How Do You Do That?


Recently, it’s come to my attention that I am quite strange.

…I mean with my reading habits. Yes, I’ve known that I’m complete weirdo for virtually my whole life, but I never thought of my reading habits as particularly odd until very recently.

It is a truth universally acknowledged that a person who reads a vast collection of literature in a relatively short amount of time must be asked the eternal question: “How do you read so much?”

Alright, you want to know? You really want to know?

Because I’ll tell you, but I doubt it’ll make any more sense to you than it does to me.

Simply put: my brain is kind of different. I’ve never had it scanned or anything like that and, yes, I understand that each person is a precious, individual snowflake and no two are alike. But let me just tell you a bit about my brain and what I’ve “observed” about it in relation to my reading habits over this past year.

Why only this year? Well, this year I was challenged to read 365 books — novels, novellas, short stories, collections of poetry, issues of manga, graphic novels, et al. — in the 365 days of this year. And, let me make something else clear: I don’t count re-reads of novels. So that’s 365 new-to-me written works in 365 days.

That means I needed to average about a book a day.

Now, let me be clear, I have not always kept that average: there were periods where I read maybe a book a week, and there were times, like very recently, when I read about 5-6 books in one day. To be fair: I was ill in bed and did not have much else to do because, well, “much else” took far more effort and energy than I had available to me.

As it sits, at this very moment, I am currently 7 books ahead of schedule, and I’m sure that will fluctuate before this year comes to a close. But, still…I’m 7 books ahead of schedule. And none of it was cheating. I diligently logged and star-rated every book that I read via goodreads, and even wrote reviews for some of them. When it comes to compiling my “Top 15 Books of 2015” list, I know it’ll be incredibly difficult given the volume I will have read.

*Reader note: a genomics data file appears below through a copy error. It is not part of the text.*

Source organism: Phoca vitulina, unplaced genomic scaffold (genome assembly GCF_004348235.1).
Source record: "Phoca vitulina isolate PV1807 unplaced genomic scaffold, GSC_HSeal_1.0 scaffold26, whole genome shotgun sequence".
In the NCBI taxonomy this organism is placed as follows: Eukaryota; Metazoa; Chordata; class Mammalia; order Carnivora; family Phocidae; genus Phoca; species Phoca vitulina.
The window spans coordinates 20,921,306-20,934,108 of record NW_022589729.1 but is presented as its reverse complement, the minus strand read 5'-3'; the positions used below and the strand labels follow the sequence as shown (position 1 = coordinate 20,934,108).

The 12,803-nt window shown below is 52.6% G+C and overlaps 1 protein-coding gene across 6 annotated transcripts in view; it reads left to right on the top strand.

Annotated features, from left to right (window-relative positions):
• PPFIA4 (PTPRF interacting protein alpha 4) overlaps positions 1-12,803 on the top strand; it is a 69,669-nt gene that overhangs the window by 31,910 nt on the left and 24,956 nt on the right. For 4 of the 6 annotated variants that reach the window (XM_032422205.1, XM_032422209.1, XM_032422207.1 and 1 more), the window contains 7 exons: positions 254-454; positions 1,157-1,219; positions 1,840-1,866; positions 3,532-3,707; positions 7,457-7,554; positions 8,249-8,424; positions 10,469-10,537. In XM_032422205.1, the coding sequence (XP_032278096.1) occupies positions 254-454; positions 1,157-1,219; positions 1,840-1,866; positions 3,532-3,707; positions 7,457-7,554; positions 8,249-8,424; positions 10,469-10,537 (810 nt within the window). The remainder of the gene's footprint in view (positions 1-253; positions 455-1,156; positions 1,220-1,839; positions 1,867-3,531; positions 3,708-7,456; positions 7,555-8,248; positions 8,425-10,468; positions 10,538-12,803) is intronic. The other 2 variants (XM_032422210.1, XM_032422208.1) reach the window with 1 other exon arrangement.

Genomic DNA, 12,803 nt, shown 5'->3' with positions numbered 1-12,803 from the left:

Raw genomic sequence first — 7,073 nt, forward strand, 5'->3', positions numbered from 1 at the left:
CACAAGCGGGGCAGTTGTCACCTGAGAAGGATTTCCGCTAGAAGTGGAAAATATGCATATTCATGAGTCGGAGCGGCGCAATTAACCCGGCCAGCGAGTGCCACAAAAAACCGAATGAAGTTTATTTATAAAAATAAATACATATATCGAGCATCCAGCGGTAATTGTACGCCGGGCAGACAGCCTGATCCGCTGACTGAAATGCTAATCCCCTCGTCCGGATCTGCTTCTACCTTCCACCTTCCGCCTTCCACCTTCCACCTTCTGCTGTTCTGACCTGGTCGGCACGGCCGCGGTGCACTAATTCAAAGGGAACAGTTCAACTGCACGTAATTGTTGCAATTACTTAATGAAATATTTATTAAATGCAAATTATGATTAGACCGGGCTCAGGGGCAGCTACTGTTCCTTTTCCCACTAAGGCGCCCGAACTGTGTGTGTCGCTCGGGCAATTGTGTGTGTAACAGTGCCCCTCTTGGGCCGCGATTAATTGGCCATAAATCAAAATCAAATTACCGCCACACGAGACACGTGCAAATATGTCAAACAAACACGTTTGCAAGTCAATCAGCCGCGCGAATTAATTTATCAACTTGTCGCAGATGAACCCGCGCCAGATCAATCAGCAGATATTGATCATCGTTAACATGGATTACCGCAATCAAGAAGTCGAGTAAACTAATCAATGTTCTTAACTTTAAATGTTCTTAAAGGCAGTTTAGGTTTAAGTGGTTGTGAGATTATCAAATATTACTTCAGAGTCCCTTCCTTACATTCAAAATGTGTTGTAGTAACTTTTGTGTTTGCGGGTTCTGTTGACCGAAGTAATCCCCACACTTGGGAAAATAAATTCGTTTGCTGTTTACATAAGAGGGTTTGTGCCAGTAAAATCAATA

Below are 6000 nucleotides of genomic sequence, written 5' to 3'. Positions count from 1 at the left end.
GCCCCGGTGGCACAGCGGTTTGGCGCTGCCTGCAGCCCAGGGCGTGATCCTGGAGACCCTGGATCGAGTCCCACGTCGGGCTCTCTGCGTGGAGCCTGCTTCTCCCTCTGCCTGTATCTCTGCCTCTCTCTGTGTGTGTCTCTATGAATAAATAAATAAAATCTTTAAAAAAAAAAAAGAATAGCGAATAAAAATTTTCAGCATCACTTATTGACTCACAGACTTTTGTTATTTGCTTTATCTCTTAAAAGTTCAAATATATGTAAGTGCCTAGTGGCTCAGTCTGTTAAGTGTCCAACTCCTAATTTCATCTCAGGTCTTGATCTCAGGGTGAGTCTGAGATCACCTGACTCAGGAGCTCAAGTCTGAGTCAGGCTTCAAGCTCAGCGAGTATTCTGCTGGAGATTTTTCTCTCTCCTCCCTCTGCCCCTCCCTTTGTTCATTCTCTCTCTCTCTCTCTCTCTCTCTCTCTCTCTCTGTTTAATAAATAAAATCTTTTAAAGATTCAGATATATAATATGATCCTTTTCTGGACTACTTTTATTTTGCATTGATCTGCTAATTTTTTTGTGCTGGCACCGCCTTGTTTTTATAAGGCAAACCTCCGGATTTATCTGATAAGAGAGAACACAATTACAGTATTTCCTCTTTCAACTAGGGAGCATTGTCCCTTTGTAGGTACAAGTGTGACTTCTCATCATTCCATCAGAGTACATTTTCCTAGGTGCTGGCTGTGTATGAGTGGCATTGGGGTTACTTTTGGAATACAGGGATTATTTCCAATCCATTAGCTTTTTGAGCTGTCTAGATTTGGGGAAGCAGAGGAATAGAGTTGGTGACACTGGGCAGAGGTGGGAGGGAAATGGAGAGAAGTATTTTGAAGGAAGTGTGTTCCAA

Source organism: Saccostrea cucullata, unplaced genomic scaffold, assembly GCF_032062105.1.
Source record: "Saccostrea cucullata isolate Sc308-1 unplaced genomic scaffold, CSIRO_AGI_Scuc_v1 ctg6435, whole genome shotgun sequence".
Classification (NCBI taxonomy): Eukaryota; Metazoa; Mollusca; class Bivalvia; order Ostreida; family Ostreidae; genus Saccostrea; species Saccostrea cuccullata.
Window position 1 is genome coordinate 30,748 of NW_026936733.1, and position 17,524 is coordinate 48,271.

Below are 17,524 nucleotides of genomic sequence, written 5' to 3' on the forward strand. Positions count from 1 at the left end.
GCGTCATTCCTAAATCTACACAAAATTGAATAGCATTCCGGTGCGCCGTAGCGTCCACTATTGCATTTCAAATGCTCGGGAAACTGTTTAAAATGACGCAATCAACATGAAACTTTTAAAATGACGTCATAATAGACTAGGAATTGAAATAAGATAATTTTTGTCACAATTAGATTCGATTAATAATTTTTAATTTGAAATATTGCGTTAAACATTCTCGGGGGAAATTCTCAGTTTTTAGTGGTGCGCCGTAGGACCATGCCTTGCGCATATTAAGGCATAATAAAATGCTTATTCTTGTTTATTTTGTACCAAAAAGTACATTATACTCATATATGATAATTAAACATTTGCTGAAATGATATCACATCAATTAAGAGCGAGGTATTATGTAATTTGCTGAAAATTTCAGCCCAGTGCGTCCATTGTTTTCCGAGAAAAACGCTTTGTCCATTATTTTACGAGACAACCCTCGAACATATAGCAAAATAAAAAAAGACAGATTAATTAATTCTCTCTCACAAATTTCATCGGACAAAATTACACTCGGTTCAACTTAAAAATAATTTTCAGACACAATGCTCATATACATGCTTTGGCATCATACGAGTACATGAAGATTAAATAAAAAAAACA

But how have I managed this? How could I possibly have read that many books in so short a time?

I’ve been asked this more as the year comes to its end, namely because the sheer volume has truly started to sink in for many of my friends and family. So, without further ado, let me tell the few things I have discovered for myself about myself — the few ticks/tricks/quirks that I possess that have helped me to achieve this insane number.

I have an extremely mild case of ADHD and continue to remain unmedicated for it, especially given that I manage to go 23 years without being diagnosed. What does this have to do with my reading? I actually think quite a bit.

For me, my ADHD manifests in the following way: I have to be multi-tasking. I cannot focus on one single thing at a time. If I try to do that, I become restless, my mind wanders too easily, and I’m just overall a very unhappy bunny. I think this is one of the many reasons I am fortunate for having chosen the media industry — specifically post-production — as a career choice, given that it requires my brain to be focusing upon a myriad of small details all at once.

This need continues into my reading. I do not deny the idea of “losing oneself” in a book — I think that’s a great moment of brain-related multitasking: my brain is simultaneously intaking/comprehending/decoding the words upon a page and having them make sense, but is also running an entire visual film in my head of the process. It’s brilliant!

But there’s more — which brings me to the topic of audiobooks.

Some people love them, others loathe them. I have a friendly relationship with audiobooks. I listen to them all the time — in the car, at the gym, at home, at work — and I don’t usually stop unless I feel I must. I am fortunate enough that my career focuses on me working with headphones on virtually all the time, so I can run an audiobook in the background of my machine while I’m working on my edits. I may pause it from time to time if I need to do some serious audio editing, but by and large it’ll run, unobtrusively, behind everything that I do. So that’s around 9 hours each day I spend “reading” while working.